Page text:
By Wednesday, the financial markets panicked; this threatened the overnight lending needed to keep businesses running. The problem had escalated beyond the control boundaries of monetary policy. The only option seen by financial industry leaders was a $700 billion bailout to recapitalize the major banks.
Bank of America, Morgan Stanley, Goldman Sachs, and JPM.N were also headlining as they were experiencing losses from the collapsing securities values.
Firms That Were Rescued
Citigroup received a $20 billion cash infusion from Treasury. In return, the government received $27 billion of preferred shares yielding an 8% annual return. It also received warrants to buy no more than 5% of Citi's common shares at $10 per share.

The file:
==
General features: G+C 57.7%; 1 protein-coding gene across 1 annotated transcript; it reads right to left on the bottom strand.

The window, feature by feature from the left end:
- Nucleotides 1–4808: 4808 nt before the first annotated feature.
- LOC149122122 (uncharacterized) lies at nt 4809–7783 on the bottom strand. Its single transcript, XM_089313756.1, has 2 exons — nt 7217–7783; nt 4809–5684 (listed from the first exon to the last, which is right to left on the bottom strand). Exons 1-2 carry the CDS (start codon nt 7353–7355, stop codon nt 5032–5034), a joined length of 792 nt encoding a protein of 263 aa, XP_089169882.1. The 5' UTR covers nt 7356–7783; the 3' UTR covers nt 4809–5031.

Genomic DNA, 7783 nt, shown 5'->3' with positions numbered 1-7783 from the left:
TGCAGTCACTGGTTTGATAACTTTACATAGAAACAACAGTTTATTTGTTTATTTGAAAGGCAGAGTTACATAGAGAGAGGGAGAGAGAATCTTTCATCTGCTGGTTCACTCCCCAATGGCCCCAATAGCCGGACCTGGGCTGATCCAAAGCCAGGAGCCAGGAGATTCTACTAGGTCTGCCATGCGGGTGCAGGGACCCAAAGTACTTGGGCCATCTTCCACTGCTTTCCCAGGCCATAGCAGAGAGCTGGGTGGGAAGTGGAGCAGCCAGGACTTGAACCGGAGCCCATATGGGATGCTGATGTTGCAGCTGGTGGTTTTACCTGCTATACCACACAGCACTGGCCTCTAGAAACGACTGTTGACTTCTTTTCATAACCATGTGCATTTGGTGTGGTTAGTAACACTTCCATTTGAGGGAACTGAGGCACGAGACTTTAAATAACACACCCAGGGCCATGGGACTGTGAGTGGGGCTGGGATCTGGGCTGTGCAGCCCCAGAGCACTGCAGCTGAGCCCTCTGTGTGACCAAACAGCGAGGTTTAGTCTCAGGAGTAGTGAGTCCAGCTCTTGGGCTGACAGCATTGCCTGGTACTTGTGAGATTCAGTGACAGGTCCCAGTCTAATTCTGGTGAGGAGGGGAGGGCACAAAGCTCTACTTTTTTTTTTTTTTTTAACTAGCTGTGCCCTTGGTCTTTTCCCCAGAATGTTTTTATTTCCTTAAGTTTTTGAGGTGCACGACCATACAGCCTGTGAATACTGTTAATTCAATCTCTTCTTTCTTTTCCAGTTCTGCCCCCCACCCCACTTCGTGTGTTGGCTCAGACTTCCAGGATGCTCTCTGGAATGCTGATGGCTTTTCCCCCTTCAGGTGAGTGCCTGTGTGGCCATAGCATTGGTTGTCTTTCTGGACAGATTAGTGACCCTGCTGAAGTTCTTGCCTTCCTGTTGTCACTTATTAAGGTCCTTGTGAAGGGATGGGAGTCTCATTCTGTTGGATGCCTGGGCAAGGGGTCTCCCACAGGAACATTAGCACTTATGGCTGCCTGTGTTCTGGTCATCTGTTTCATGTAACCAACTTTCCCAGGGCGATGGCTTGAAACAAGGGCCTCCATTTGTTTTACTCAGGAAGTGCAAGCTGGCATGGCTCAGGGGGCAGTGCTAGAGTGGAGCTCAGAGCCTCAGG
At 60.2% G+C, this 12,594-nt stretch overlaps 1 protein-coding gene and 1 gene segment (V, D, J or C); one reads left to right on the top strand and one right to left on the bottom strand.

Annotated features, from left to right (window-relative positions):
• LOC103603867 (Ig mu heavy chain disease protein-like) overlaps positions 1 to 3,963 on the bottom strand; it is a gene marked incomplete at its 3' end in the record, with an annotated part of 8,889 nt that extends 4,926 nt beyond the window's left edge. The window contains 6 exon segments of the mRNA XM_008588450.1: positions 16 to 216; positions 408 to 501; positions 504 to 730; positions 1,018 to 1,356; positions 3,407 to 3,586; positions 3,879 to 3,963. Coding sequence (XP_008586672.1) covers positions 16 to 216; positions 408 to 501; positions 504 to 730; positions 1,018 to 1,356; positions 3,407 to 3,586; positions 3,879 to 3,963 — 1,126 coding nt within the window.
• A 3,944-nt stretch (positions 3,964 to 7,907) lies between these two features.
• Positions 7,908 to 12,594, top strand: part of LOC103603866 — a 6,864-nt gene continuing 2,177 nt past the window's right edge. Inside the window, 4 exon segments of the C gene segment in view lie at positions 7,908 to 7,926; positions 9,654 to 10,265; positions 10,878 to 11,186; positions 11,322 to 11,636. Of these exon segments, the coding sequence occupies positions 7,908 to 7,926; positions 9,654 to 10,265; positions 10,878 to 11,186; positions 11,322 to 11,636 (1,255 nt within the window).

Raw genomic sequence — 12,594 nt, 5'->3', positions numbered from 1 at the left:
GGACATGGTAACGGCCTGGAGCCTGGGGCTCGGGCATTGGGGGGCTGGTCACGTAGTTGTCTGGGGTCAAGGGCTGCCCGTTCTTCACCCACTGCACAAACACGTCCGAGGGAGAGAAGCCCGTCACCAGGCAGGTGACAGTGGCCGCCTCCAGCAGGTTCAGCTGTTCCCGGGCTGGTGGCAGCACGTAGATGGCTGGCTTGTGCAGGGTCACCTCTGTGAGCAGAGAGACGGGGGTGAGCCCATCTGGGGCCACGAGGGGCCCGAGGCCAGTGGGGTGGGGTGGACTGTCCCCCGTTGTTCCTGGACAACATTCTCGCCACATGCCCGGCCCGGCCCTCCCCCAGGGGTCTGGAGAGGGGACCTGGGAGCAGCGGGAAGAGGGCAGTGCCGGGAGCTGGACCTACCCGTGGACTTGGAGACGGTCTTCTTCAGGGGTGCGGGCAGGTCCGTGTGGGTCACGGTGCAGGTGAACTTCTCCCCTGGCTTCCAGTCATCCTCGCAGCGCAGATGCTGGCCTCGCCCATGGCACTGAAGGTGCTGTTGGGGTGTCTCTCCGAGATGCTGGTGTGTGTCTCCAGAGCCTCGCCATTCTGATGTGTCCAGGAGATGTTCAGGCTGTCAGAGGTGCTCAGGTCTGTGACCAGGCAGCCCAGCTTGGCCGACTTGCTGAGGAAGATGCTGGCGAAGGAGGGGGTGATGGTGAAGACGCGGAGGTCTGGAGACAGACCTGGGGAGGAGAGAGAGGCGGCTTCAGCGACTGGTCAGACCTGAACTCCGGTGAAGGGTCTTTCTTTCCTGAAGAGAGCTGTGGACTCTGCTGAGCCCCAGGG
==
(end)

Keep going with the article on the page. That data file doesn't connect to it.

The investment banks Goldman Sachs and Morgan Stanley were bailed out by The Federal Reserve (the Fed), who allowed them to become commercial banks—meaning they were now being regulated by the government.
What this meant is that they could borrow from the Fed's discount window, and take advantage of the Fed's other guarantee programs intended for retail banks. With the collapse of these investment banks, the era of ultra-successful investment banking was over.
Fannie Mae and Freddie Mac Mortgage Companies
The mortgage giants Fannie Mae and Freddie Mac guaranteed 90% of all home mortgages by the end of 2008. They purchased mortgages from banks and created securities from them. In the process, investors flocked to these securities due to the high return.
Home loans were given to people who could not afford them (sub-prime loans), which then were sold as securities. Investors spent thousands of dollars on these securities when the housing bubble burst due to a massive number of mortgage defaults.